When Purple Martin Babies Fall Out of the Nest

by Donna Lewis

So, we have a little time until our Purple Martins return, February 2022 to be exact.

If you prepare now, you won’t have to go out when it’s cold to build something. As my friends know, I do not like cold weather. That means that now is good time to brush up on things we might encounter when the Martins are here.

The series of photos show the temporary house for the stranded young bird.

A question I get often is, what do I do when a baby is on the ground? First of all, it’s not a good thing for sure.  But it happens.

I am only going to address this situation if the nestling is in good health but is not old enough to fly on its own. Sometimes they fall out, and sometimes they are knocked out by first-year Martins (teenagers) who like to get into mischief.

This happened to me last year and I was successful in helping the baby fledge (fly on its own).

I put together a makeshift emergency house for it, so the parents could feed it. It just needed a few more days until it could fly. I was not sure it would work, but I gave it a try, since staying on the ground is bad.

I had a feeder a friend made for me, and I added some cedar scraps I had to keep the wind out and protect it. I added some pine needles and a little nest in the corner and put it near the Gourd Rack up on a shepherd’s hook.

I watched for several hours, and nothing happened. Just as I was getting depressed thinking the baby was doomed, one of the parents brought it a bug. YES!!! Some success.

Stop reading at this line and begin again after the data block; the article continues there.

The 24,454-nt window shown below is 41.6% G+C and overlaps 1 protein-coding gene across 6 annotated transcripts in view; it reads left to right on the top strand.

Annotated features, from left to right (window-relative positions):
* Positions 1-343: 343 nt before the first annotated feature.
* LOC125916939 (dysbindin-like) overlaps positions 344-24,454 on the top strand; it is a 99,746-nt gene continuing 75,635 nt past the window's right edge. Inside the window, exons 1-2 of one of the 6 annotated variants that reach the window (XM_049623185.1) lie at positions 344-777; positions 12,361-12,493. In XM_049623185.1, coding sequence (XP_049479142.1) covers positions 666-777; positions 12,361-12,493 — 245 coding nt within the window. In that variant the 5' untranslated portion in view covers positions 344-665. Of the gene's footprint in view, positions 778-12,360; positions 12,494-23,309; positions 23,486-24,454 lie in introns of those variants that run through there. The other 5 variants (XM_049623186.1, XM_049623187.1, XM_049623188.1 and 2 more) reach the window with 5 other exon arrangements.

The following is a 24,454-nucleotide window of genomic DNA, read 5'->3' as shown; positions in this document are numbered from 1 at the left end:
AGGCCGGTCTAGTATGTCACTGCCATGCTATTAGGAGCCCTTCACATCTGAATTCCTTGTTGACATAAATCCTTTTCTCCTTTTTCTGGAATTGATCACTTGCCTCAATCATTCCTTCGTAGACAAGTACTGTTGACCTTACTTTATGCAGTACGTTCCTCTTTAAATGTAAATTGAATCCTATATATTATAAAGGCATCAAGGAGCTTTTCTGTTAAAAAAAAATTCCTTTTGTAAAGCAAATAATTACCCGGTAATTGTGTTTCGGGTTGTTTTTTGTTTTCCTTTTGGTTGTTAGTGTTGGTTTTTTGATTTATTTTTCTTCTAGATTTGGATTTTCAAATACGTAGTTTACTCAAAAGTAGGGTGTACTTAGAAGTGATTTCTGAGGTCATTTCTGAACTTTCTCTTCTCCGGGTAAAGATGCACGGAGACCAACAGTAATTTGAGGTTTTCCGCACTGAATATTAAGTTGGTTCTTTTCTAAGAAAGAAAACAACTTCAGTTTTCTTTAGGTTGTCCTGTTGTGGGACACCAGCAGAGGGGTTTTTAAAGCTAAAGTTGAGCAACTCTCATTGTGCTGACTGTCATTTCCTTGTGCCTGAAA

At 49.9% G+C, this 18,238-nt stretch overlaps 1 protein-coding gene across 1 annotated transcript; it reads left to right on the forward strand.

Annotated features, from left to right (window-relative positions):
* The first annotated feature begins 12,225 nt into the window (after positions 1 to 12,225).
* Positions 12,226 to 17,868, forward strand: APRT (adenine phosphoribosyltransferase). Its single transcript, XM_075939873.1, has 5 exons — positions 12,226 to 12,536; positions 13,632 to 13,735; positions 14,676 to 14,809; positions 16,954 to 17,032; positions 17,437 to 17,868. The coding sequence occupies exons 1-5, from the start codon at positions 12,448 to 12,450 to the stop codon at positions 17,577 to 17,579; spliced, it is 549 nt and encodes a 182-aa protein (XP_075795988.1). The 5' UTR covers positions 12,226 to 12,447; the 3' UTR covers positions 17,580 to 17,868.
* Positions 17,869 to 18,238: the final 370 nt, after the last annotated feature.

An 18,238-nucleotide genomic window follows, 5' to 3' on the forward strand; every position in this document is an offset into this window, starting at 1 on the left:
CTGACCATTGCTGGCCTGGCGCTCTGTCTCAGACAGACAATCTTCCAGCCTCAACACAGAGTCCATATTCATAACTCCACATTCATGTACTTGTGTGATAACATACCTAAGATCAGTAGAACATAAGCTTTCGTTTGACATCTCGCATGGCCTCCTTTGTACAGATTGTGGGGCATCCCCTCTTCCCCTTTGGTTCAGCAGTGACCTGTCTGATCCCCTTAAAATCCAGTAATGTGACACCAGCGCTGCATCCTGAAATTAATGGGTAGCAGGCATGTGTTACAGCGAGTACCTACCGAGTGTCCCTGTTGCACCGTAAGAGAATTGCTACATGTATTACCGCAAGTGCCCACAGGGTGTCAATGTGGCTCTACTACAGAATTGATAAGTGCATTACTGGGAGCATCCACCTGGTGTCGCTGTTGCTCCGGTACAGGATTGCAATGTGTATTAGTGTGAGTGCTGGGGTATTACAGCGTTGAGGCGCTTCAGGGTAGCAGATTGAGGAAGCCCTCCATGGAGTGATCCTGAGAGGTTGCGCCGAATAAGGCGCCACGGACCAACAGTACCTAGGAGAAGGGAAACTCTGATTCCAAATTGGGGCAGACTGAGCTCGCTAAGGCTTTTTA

The parents only came once a day, but it was enough to save the baby. It was hungry and after the third day it jumped out and flew.   

The temporary home

I was so happy. So, you see that sometimes you can help a little bit and life goes on.

Purple Martins – Where are they now?

by Donna Lewis

We have not been able to hear the lovely and enchanting sound of our Martin friends since they left in late summer.

Have any of you wondered where they go and what they are doing right now? I thought you might want to know.

Some of my babies

The Martins leave on their migration journey in late summer. They are coming from as far north as the border of Canada.  So quite a journey for some. Others have mated and reside here in Texas.  They might be the smarter ones. Not as far to migrate when the time comes.

No one knows for sure how they decide the time to get going south. Factors such as weather and available food factor into the decision. Martins are highly social birds.   After leaving their nesting colonies where their landlords cared for them, they form communal roosts.  They will sleep at night and wait for more to join them.